Range-Based Network localization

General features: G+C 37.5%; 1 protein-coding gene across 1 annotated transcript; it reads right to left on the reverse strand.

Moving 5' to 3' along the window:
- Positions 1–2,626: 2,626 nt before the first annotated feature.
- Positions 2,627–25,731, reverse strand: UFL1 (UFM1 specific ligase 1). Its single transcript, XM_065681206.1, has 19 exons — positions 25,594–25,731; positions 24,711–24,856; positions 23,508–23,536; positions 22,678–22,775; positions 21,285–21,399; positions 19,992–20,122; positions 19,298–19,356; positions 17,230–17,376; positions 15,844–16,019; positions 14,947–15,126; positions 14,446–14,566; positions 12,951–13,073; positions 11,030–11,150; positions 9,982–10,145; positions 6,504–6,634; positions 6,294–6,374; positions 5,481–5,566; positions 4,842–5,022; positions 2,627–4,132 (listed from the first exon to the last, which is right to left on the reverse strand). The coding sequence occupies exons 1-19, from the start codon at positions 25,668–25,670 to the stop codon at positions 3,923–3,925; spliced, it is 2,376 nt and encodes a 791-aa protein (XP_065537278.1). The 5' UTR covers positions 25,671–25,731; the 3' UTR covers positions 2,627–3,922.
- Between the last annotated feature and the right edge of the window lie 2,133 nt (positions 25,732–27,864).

This section defines the taxonomy of range-based approaches based on their computational organization. Centralized algorithms are designed to run on a central machine with plenty of resources. Network nodes collect physical measurements and deliver back to a base station for analysis. Centralized algorithms resolve the computational limitations of individual nodes. This benefit, however, comes from accepting the communication cost of transmitting data back to the base station. Unfortunately, communication generally consumes more energy than computation in most hardware platforms. In contrast, distributed algorithms are designed to run in-network, using massive parallelism and internode communication to compensate for the lack of centralized computing power, while at the same time reducing the expensive node-to-sink communication. Often distributed algorithms use a subset of measurement data to locate nodes one by one, yielding an approximation of a corresponding centralized algorithm where all the data are considered and used to compute the positions of all nodes simultaneously.